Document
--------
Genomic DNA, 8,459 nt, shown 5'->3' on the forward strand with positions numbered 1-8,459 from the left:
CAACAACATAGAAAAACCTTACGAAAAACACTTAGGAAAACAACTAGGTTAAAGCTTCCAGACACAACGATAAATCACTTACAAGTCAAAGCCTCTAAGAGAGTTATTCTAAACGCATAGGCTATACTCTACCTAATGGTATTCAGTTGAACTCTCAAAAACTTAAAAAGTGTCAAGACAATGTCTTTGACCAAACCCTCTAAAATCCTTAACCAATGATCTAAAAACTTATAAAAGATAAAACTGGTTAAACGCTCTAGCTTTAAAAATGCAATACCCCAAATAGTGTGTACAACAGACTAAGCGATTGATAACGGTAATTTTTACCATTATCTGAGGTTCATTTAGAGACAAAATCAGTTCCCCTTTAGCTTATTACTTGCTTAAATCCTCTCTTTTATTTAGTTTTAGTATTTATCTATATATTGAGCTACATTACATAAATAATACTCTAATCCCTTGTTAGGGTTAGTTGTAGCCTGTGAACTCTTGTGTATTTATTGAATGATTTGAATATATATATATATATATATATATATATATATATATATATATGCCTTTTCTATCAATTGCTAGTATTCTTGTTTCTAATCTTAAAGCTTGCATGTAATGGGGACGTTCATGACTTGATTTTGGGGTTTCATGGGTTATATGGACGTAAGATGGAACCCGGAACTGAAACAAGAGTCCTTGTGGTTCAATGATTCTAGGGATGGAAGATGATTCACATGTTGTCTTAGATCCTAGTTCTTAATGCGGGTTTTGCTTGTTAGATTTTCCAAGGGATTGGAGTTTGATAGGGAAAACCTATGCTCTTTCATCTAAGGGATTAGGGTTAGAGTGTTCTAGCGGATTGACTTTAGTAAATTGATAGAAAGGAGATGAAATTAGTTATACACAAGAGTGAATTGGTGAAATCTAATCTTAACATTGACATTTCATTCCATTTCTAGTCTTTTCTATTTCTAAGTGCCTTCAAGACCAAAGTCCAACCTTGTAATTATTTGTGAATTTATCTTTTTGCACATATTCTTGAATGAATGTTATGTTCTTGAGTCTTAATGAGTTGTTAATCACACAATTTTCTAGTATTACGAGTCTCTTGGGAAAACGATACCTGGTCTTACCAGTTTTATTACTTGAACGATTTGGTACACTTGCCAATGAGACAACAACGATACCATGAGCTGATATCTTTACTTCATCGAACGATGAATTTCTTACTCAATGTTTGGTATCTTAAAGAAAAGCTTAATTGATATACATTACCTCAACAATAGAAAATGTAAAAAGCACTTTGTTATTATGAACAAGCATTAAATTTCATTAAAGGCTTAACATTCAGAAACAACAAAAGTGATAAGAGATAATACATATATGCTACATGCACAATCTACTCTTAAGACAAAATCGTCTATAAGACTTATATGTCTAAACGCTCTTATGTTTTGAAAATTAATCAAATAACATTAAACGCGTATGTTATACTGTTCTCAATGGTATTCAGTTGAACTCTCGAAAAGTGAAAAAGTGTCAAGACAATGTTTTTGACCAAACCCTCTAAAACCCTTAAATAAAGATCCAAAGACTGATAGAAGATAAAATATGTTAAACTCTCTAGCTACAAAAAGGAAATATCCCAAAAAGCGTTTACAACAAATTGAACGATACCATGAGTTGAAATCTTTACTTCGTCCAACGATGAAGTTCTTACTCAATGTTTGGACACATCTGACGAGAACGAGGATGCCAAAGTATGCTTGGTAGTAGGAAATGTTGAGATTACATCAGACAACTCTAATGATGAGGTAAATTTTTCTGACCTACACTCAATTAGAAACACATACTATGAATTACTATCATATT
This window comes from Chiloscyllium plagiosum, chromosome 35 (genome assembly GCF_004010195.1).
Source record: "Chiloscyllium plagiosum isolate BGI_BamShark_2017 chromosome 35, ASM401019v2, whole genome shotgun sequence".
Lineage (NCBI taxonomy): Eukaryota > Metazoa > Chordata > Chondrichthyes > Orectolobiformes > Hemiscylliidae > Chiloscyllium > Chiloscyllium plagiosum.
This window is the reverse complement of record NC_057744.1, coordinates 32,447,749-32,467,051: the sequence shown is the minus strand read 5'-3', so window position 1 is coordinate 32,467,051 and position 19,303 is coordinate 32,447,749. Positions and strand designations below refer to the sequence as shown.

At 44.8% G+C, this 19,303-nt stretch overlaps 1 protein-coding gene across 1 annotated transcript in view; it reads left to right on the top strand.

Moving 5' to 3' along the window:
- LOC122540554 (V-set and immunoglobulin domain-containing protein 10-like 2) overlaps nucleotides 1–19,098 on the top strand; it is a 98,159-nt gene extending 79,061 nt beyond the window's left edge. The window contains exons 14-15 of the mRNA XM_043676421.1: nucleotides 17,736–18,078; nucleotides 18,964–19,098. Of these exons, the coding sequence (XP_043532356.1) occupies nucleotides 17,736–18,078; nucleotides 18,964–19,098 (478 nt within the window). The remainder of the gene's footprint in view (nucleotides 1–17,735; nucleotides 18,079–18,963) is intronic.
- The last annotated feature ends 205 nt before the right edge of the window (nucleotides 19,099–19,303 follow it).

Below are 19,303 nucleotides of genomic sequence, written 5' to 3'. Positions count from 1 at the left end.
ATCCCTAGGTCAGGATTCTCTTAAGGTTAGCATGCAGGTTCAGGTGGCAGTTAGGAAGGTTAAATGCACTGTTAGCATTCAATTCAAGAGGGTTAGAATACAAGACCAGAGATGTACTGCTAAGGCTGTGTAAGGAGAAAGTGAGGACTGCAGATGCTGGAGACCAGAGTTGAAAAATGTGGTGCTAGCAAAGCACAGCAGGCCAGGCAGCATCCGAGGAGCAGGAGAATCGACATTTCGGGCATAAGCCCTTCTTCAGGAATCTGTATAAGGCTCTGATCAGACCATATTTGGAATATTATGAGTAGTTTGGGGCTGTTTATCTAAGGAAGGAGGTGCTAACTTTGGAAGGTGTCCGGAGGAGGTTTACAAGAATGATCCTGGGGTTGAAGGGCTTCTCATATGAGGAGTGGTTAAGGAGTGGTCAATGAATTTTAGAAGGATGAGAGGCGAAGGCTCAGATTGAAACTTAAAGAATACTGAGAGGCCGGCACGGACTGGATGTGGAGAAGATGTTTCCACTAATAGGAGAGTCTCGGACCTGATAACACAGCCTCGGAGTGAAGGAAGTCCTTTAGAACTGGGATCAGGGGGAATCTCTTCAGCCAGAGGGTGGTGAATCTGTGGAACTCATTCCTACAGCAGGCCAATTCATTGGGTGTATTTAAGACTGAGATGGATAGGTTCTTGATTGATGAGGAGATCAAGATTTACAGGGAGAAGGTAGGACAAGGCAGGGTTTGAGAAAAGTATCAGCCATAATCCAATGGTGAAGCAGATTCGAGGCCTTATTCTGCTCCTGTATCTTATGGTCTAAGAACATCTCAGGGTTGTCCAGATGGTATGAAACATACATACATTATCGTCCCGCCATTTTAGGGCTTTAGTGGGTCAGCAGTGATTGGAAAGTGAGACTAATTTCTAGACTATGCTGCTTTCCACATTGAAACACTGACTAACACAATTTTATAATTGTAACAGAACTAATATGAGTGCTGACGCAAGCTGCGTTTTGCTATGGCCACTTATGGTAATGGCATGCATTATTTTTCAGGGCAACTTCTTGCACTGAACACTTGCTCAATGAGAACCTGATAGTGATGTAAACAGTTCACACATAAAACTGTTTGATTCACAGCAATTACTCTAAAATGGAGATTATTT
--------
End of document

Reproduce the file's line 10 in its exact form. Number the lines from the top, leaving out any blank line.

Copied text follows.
- The last annotated feature ends 205 nt before the right edge of the window (nucleotides 19,099–19,303 follow it).